Waterspout potential on the lower Great Lakes
Monday, July 14, 2014, 7:34 PM - Environment Canada issued waterspout watches on the lower Great Lakes Monday afternoon. Strong winds that are forecast to develop through the evening are elevating the risk in several areas.
High waves are forecast along the lower Great Lakes through the overnight, gradually building through to Tuesday afternoon.
Swimmers and boaters were advised to monitor to the conditions when waterspout advisories are in effect.
Waterspouts are considered to be weak tornadoes over water and they're normally seen in the early fall.
These rotating columns of water vapour range in diameter from 7 to 20 metres and can generate winds between 40 to 80 kilometres per hour -- more than enough to damage a boat.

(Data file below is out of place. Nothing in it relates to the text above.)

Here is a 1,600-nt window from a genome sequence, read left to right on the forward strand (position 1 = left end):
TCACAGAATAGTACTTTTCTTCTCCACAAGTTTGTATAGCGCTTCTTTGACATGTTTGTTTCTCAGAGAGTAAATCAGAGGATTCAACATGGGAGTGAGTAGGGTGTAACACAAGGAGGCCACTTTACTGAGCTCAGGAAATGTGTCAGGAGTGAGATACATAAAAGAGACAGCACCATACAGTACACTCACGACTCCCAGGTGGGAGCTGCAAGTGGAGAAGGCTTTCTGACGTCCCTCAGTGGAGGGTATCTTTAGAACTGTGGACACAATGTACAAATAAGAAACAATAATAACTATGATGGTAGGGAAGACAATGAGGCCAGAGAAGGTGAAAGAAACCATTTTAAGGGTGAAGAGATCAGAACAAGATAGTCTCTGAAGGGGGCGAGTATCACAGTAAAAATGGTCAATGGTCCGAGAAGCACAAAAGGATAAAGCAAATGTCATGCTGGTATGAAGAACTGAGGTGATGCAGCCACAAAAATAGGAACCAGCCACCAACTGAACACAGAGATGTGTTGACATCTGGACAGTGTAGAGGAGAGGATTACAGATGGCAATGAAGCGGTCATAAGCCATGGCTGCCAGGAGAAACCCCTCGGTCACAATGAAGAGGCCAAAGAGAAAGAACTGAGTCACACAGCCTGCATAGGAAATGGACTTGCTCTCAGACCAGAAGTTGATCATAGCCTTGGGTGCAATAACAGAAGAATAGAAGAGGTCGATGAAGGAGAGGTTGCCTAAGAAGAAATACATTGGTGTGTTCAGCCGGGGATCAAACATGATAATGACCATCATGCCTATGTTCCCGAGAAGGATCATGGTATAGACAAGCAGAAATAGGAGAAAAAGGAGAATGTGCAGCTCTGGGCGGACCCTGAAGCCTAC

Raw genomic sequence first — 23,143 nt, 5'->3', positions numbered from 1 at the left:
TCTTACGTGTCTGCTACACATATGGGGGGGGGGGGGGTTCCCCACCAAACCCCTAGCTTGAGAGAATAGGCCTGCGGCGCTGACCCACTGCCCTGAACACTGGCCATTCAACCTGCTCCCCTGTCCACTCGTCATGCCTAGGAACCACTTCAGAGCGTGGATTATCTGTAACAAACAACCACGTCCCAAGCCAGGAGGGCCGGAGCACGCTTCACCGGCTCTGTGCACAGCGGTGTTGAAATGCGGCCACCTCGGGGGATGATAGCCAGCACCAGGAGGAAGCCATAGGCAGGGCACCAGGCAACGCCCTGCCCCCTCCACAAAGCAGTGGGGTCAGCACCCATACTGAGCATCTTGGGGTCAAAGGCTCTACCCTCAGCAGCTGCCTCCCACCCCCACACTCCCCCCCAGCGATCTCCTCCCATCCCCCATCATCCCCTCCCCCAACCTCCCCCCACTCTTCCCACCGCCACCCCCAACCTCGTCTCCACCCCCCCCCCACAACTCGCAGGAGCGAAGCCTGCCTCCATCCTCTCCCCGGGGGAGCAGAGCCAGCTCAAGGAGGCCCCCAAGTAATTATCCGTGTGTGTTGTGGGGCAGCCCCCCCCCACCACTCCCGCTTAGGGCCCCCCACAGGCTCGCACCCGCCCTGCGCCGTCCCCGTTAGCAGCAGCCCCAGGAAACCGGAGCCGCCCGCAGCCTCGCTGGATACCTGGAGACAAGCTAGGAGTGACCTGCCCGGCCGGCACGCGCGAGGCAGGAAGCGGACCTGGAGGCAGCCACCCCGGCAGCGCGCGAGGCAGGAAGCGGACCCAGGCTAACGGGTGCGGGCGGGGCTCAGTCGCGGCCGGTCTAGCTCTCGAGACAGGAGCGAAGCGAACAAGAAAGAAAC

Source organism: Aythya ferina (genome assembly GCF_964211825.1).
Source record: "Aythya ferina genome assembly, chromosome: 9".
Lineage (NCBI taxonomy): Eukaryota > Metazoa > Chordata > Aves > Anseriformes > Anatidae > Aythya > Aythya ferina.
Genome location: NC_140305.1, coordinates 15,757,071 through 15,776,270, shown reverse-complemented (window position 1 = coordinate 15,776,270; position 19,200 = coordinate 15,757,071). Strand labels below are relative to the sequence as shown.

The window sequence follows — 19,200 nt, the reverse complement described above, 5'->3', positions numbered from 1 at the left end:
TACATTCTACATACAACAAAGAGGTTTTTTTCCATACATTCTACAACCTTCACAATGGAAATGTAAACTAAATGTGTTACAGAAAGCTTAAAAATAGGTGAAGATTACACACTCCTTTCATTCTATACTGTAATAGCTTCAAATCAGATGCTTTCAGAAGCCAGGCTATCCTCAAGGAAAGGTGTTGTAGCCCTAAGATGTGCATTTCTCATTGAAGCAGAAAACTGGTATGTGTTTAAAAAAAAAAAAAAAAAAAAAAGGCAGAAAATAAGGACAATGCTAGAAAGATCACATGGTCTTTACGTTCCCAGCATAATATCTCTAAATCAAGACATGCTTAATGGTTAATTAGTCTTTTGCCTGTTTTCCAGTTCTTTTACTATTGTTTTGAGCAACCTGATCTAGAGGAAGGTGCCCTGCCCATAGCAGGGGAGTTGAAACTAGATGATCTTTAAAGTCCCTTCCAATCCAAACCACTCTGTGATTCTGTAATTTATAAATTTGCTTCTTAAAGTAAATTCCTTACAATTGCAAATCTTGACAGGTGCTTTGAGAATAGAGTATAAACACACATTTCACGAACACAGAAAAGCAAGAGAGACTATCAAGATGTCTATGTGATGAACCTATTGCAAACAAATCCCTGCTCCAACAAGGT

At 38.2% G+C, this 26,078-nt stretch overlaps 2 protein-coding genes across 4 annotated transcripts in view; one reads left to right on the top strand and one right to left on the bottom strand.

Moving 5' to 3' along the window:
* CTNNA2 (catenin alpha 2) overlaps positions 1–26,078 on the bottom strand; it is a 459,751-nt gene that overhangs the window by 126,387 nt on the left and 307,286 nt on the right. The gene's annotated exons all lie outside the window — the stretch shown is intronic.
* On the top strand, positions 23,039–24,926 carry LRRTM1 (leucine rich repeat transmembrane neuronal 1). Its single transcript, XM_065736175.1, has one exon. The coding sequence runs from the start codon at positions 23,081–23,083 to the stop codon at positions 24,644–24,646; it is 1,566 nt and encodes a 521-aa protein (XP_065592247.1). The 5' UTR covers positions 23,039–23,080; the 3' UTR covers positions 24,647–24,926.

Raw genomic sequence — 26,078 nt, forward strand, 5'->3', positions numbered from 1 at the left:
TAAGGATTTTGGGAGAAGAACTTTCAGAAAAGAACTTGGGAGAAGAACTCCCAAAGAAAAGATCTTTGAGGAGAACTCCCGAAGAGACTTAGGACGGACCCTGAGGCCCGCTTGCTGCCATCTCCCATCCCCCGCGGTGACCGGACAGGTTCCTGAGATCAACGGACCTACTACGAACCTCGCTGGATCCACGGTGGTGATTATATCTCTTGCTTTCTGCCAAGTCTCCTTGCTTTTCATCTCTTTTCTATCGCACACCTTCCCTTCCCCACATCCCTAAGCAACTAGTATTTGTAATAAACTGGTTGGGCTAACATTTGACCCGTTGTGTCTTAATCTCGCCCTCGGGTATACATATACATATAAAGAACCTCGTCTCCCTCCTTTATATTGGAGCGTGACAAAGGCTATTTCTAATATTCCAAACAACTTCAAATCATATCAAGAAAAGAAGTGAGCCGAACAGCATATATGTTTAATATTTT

They typically last about 10 minutes, Environment Canada says.
"As the cooler air passes over the warm lakes, it provides the perfect environment for waterspouts to kick up," explains Weather Network meteorologist Brian Dillon.
Although most waterspouts tend to stay over water, they do have the potential to come onshore. It's best to keep a safe distance if you see one develop.